4. I can place the tower upright, no issues - will this be better.
5. I'm not really worried about aesthetics etc - i'm only interested in good sound effects.
As long as it is not obstructing your display, you are good to go.


6. Has anyone on this forum tried this? What are your impressions?
I did the same experiment when I had Energy speakers (same series) to know if I needed a CC upgrade. But my puny CC was much louder and crisper (though the low end impact was missing) than my FS. May be it was more sensitive. But if you are happy with your LR more than your existing CC, then you could go ahead.

7. Also i do not want to try another "better" center speaker - mine is as good as any typical center speaker can get.
Problem is do you get a single floorstander separately?
 

haisaikat

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well definitely new learning for me, so can the OP not swap his Center with one of his L/R to see if that brings difference to vocals? Also he mentioned tiger roar but if there is a LF component in that will that still not go out to L/Rs?
 

murali

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As users of speakers, you are expected to be aware of something called 'acoustic lobing' or comb filter lobing. With different drivers and crossovers, there is always a dispersion pattern across any speaker.

A center channel speaker produces dialogues most of the time and hence needs to act as a point source of sound. That is why the best center speakers are always horizontal and coaxial in design, for example the one I use (VCC-5 from Vandersteen) where the dialogues always look to emit from the mouth of the person, whether the speaker is above or below or right or left of the screen.

So if your vertical floorstander is built on these basic principles, you may get away with it. As long as the dialogues appear to come out of mouths and not ears, it should be fine.

I presume we all watch our screens mounted horizontally and not vertically!

cheers.
murali
 

sash

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i feel there is this misconception that the cc is mostly only doing dialogues. No it is not. I have tested this very closely and the cc is doing majority of the work in a movie. Most of the movie's sound is sent there. Of course some goes to LR too but nothing like what goes to cc, that is why i got down to thinking about this. If cc is doing most of the work, shouldn't the best speaker be there?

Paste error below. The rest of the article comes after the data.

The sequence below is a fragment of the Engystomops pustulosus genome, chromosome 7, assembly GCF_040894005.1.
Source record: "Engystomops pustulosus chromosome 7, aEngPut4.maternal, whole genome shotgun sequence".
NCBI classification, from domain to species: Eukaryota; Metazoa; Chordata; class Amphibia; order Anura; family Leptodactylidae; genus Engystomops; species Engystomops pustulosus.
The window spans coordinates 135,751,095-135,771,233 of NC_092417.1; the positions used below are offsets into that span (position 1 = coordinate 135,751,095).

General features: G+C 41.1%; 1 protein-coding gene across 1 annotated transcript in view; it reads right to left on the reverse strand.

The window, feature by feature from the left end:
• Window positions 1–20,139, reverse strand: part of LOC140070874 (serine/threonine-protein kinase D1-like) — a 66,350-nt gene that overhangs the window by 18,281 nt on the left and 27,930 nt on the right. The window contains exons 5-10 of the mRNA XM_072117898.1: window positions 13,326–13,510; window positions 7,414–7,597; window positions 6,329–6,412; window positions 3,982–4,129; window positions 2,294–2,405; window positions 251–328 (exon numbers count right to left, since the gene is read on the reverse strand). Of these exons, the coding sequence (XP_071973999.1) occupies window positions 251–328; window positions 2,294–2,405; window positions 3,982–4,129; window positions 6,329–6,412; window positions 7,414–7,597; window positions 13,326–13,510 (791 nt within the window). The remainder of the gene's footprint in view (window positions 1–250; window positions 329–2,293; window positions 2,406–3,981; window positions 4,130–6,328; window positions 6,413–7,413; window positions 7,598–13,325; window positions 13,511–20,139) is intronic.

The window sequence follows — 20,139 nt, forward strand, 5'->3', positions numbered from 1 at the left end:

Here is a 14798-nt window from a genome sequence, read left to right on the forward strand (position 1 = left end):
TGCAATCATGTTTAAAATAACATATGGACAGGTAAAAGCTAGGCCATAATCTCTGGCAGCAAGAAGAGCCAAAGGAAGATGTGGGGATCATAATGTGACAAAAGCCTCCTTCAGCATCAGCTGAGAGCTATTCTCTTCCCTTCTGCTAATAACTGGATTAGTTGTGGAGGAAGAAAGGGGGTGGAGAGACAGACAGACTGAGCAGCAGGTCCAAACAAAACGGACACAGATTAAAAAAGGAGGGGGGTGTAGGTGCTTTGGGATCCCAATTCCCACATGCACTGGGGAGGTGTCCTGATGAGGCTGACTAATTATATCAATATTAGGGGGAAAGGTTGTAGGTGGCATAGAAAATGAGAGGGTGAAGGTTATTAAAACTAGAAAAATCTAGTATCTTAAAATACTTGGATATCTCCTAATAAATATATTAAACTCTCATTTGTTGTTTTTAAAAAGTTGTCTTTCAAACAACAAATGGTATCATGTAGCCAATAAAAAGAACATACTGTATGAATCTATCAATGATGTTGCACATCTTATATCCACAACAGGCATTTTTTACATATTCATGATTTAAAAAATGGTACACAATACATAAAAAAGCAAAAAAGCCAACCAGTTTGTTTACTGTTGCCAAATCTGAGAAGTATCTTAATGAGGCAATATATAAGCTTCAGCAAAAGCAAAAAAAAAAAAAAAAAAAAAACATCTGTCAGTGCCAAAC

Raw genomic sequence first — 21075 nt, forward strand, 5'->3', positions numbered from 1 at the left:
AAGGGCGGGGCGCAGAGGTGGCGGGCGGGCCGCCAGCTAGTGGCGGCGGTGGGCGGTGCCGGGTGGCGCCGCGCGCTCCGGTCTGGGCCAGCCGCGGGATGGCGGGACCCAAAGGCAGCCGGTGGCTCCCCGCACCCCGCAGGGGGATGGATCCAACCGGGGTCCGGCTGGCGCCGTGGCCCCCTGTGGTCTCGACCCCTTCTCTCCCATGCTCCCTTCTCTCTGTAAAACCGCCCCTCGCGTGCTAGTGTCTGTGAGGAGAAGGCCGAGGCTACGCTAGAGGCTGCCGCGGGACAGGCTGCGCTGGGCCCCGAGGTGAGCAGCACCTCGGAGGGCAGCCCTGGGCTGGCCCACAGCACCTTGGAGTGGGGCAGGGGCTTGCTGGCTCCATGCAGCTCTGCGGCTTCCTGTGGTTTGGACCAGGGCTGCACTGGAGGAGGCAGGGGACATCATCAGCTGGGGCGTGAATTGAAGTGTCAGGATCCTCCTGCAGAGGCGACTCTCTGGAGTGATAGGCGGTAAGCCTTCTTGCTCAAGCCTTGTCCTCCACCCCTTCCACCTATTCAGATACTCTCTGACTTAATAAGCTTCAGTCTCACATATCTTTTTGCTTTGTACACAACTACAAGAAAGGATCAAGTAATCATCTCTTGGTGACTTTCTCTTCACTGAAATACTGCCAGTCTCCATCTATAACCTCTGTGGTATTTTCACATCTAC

@haisaikat, i'll surely try what you are suggesting i.e. switch center with L/R.
 

sdurani

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i feel there is this misconception that the cc is mostly only doing dialogues. No it is not. I have tested this very closely and the cc is doing majority of the work in a movie. Most of the movie's sound is sent there. Of course some goes to LR too but nothing like what goes to cc, that is why i got down to thinking about this. If cc is doing most of the work, shouldn't the best speaker be there?
Absolutely! There are times when 60-70% of the information in a movie soundtrack is in the centre channel. So the speaker reproducing that channel better be up to the task.

When Bell Labs was inventing "stereo" in the 1930s, it was originally intended to be 3 channels. The centre speaker was supposed to be the big floorstander or the main speaker in your radio console (makes sense since the most important information in a recording, movie or music, is mixed to the middle of the soundstage). This was supposed to be augmented with a pair of small satellite/bookshelf speakers spread apart to create a soundstage (those speakers didn't have to be big because critical information was almost never mixed to the left or right edge of the soundstage).

Ironic that many decades later, the centre speaker has almost become the step-child of most home theatre set-ups.
 

Santy

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i feel there is this misconception that the cc is mostly only doing dialogues. No it is not. I have tested this very closely and the cc is doing majority of the work in a movie. Most of the movie's sound is sent there. Of course some goes to LR too but nothing like what goes to cc, that is why i got down to thinking about this. If cc is doing most of the work, shouldn't the best speaker be there?

True. People generally believe that most of the effects are handled by L/R; the truth is the centre handles most of the effects apart from dialogues. That dosen't mean that we can have a smaller speaker for L/R. They all need to be equally capable or rather 'same' if possible. One reason why centres are designed to be placed horizontal is for obvious reason that it may be very difficult /impractical to place a tall speaker vertically making it obtrusive to the display.

If the centre speaker is so focused in delivering dialogues from a concentrated point in space, then by keeping it below or above the screen, we would probably hear the dialogues below or above it which I am sure is not desired. Moreover the vocal point of characters speaking in the movie is not always in the centre of a big screen. The true characteristics of a centre is to deliver sound uniformly so that it is heard equally loud in all parts of the room and we should *not* be able to locate the speaker. That is one characteristics based on which good CC speakers are rated. It is ok to be able to locate the left and right and surround speakers but *not* the centre.

@haisaikat